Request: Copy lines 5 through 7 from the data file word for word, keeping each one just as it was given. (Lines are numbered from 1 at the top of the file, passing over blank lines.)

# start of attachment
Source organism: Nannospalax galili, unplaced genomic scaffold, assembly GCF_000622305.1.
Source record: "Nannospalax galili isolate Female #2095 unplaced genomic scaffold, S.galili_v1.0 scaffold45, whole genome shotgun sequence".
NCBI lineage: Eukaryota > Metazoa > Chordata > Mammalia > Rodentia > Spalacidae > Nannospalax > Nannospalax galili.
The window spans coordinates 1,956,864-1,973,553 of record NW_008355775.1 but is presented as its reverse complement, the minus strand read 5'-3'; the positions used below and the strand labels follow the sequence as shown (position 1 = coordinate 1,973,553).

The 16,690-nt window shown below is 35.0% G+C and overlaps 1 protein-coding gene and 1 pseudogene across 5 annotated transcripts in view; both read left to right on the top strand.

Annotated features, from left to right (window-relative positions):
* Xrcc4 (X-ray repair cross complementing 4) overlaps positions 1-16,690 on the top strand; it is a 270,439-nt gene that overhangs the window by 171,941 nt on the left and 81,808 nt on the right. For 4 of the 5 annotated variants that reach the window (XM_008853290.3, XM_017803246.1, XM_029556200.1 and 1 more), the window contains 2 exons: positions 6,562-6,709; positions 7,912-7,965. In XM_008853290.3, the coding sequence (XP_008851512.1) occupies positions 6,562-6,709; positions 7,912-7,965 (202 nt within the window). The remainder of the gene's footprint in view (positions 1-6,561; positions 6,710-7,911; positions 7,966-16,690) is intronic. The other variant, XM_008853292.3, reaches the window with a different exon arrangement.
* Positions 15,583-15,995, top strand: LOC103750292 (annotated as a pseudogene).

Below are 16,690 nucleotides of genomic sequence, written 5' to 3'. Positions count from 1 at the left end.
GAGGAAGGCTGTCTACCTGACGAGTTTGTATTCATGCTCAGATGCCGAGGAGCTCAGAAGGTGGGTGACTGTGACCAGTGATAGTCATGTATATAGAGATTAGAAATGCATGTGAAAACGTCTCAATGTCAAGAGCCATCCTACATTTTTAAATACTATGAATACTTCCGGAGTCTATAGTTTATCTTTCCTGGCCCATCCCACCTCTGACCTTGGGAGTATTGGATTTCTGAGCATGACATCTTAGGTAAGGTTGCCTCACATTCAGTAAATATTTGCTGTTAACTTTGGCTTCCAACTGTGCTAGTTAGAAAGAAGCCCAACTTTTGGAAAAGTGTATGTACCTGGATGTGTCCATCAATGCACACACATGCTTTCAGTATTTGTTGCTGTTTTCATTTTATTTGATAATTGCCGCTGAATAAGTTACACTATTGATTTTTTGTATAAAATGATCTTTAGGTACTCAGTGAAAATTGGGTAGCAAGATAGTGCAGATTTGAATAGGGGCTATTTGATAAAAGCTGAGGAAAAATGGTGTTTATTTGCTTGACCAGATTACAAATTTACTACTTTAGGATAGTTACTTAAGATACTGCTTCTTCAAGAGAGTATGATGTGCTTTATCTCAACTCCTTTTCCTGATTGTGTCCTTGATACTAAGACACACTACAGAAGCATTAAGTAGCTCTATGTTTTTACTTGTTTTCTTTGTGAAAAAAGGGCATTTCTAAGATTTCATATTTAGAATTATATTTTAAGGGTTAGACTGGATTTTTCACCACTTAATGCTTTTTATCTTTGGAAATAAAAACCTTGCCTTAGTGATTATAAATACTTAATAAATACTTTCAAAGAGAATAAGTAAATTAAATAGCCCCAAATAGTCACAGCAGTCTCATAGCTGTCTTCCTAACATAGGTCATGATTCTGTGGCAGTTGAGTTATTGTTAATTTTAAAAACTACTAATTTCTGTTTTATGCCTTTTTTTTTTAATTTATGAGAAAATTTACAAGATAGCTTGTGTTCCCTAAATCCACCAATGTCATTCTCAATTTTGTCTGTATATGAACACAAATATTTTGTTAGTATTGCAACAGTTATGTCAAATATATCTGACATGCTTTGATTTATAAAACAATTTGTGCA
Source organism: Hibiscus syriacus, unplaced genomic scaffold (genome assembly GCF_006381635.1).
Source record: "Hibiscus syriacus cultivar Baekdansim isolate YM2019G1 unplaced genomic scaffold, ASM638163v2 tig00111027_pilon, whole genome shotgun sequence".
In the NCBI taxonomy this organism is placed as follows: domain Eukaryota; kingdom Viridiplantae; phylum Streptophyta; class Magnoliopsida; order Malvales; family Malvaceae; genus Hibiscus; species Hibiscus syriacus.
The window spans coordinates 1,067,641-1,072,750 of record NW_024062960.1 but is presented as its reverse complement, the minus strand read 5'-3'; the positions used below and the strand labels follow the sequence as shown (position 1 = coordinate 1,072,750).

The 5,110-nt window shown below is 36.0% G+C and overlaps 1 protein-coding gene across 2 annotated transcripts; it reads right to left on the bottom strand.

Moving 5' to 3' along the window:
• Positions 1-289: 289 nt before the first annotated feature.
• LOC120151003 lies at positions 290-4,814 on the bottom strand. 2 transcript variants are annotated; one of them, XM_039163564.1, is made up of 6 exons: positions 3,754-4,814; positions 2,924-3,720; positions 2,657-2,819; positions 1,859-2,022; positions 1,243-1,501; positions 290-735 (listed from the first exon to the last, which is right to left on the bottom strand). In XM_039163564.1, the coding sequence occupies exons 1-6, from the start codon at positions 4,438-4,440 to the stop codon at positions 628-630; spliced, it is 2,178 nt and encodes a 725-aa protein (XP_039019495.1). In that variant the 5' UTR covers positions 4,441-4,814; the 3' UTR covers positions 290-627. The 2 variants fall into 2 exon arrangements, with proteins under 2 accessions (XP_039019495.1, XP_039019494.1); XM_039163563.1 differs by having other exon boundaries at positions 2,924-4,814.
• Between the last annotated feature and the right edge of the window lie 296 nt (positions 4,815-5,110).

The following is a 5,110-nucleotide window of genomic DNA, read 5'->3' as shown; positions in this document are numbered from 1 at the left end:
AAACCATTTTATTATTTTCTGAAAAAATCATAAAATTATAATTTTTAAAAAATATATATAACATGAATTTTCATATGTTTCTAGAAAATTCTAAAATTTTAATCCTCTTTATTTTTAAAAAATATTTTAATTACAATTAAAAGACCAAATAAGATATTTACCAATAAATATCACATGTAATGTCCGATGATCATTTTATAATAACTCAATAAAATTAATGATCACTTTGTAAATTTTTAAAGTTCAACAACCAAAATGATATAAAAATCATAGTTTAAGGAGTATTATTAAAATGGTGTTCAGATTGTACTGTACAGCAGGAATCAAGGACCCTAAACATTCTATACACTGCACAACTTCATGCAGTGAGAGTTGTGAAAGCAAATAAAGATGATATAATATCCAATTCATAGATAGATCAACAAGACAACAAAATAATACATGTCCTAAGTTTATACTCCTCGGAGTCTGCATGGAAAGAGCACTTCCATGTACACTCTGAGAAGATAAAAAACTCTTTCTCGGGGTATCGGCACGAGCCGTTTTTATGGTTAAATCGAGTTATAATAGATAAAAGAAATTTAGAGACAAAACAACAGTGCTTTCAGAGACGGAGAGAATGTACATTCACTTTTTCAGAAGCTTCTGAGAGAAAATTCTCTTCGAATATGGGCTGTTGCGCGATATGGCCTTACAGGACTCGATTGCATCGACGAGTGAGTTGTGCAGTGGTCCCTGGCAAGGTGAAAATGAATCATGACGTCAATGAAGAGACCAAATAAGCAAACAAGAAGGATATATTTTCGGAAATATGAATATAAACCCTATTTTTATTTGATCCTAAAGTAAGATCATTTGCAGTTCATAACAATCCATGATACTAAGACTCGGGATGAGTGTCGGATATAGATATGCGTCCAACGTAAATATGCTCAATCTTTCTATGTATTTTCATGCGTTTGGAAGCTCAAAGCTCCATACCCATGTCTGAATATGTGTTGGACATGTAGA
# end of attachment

The 16,690-nt window shown below is 35.0% G+C and overlaps 1 protein-coding gene and 1 pseudogene across 5 annotated transcripts in view; both read left to right on the top strand.

Annotated features, from left to right (window-relative positions):
* Xrcc4 (X-ray repair cross complementing 4) overlaps positions 1-16,690 on the top strand; it is a 270,439-nt gene that overhangs the window by 171,941 nt on the left and 81,808 nt on the right. For 4 of the 5 annotated variants that reach the window (XM_008853290.3, XM_017803246.1, XM_029556200.1 and 1 more), the window contains 2 exons: positions 6,562-6,709; positions 7,912-7,965. In XM_008853290.3, the coding sequence (XP_008851512.1) occupies positions 6,562-6,709; positions 7,912-7,965 (202 nt within the window). The remainder of the gene's footprint in view (positions 1-6,561; positions 6,710-7,911; positions 7,966-16,690) is intronic. The other variant, XM_008853292.3, reaches the window with a different exon arrangement.